Looking at Victoria’s chart, it seems that we are steadily increasing and are not close to reaching the peak. By previous year’s assessments, the flu season will slowly die down by the end of September. It’s also interesting to note that while NSW has a bigger population than VIC, it’s flu rate seems to be less. I wonder if that comes down to population density or perhaps less crowded public transportation. Maybe it’s because we have a lot of small bars open until late at night. There are probably a lot of factors but it’s interesting to see the data being graphed. With better location based tracking by Google in the future, we might be able to break down search results to suburbs. Imagine looking to buy a house and being provided with a flu rank number for the suburb.
Melbourne’s Tamil community continues to protest against the ongoing genocide in Sri Lanka, which has seen thousands of Tamils locked up in camps, subjected to terrifying conditions by the Sri Lankan military, and often killed outright, while the Sri Lankan government works to block foreign media from entering. Earlier in the week, I reported on the existence of a protest group at Federation Square. Now, after seeing them there for the third night and talking to some of those involved, I’ve learnt much more about it.
The protestors have been gathering at Federation Square, every single weeknight, beginning around 5 and lasting until 6 or 7, for the past three weeks. Previous protests have gathered around Parliament and the State Library, but at these places, they were failing to attract much notice. Now they’ve found that at Federation Square, far more people can see them. Not only that, but they’re near the police station here, and in full public view – both of which make them safer from attacks by Sri Lankan ex-pat supporters of the genocidal regime. Recently there was an incident in which a group of pro-government Sri Lankans had been out drinking, and Tamil protestors were driving through the city on a pre-planned route. The government-supporters mobbed the Tamil cars and broadcast the incident on YouTube to make fun of them. Racism is a real issue for ethnic Tamils in the Sri Lankan community.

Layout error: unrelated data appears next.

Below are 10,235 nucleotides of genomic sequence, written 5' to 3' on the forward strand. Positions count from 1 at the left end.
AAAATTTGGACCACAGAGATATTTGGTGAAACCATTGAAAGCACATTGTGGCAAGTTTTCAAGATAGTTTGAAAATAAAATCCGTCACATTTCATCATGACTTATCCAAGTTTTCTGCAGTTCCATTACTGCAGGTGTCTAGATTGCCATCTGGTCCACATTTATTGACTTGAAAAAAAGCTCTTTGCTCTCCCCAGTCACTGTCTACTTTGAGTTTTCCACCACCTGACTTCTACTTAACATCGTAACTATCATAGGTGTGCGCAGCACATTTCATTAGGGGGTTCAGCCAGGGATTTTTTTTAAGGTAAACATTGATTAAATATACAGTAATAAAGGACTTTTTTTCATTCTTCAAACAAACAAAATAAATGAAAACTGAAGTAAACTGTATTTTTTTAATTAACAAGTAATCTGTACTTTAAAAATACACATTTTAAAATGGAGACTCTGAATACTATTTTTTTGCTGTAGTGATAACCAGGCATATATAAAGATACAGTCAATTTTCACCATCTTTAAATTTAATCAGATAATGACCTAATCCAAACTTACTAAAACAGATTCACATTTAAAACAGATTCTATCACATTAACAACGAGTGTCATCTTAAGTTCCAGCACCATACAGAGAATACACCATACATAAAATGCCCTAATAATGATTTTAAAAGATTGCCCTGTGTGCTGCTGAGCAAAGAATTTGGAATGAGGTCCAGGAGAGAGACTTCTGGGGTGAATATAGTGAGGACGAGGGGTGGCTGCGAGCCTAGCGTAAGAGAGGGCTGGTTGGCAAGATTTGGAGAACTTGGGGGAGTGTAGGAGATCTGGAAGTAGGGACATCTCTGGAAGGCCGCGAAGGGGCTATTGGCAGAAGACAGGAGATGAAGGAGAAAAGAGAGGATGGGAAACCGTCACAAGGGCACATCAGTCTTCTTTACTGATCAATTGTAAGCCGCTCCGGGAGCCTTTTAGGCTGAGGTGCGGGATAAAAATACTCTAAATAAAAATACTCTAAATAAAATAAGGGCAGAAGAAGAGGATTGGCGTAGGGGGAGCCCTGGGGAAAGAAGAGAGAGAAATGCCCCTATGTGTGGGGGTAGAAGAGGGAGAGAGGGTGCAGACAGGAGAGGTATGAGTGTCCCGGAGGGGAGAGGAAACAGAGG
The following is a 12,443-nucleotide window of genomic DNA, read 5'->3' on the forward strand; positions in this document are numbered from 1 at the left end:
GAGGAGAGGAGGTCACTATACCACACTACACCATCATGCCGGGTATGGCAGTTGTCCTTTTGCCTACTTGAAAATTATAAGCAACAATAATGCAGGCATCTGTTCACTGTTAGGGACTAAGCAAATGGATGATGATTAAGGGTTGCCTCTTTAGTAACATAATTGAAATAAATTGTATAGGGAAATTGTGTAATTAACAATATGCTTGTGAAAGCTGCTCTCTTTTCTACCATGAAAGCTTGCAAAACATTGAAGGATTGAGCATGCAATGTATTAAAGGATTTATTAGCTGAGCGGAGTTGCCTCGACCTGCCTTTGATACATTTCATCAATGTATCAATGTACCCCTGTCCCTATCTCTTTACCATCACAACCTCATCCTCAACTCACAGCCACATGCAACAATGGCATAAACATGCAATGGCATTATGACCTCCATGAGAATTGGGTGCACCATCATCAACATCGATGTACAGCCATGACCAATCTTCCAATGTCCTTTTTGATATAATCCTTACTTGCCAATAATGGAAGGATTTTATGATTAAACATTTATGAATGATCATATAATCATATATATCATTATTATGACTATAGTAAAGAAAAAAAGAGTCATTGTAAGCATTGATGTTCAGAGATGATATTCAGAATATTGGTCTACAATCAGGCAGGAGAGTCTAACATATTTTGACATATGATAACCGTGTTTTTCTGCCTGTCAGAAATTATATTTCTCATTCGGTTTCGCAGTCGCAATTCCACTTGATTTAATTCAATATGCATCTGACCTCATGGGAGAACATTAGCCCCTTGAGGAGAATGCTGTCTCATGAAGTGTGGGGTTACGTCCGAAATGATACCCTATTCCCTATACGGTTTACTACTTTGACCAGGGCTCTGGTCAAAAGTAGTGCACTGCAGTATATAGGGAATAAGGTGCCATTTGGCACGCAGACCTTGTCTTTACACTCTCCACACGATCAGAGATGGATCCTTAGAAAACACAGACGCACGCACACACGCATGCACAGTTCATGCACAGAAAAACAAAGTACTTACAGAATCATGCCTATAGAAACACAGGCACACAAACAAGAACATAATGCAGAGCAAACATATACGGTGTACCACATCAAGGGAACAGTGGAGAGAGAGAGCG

So they stand chanting slogans relating to Tamil independance, to stopping the genocide, and to the controversial resistance group the Tamil Tigers. Read more
I’ve really warmed up to Twitter and one of the great events on the site is #followfriday, where users recommend interesting people to follow. Well, in the spirit of “Follow Friday”, how bout I recommend a great Melbourne site every Friday? They will not necessarily be new sites but currently noteworthy to Melburnians.
This week’s cool site is Melbourne Places.
Quite literally it’s a blog about different random places in Melbourne. Most of the entries cover very unique locations that aren’t usually covered well by blogs, for example: Fitzroy Nursery and Gelobar in Brunswick East. Each entry is accompanied by many photos depicting what you would see if you walked through the place.
This evening across from Flinders Street Station, I heard the unmistakable sounds of a protest rally.
“Tamil Tigers – Freedom Fighters!”
“Sri Lanka Sri Lanka – Don’t kill Tamils!”
A large-ish group of people had gathered to protest the ongoing ill-treatment of Sri Lanka’s Tamil population. The Sri Lankan government, under the guise of cracking down on the rebel Tamil Tigers, continues to wage a war against it’s civilian population, and the Tamils are among those at the short end of the stick. We see the same problems in Colombia, where the government uses the FARC guerillas as an excuse to continue mistreating indigenous and poor Colombians, and in Isreal, where Muslim terrorists are the favourite excuse for the government to build up an apartheid state against the Palestinian population. All of this, of course, goes on with the tacit support – in fact, through most of history, with the actual monetary and diplomatic support – of our own Western leaders, who generally refrain from kicking up too much fuss.
I was given a pamphlet directing me to these links – haven’t visited them yet, so be warned that there may be disturbing images.
You can contact the organisers of the protest at: networktamils(at)gmail.com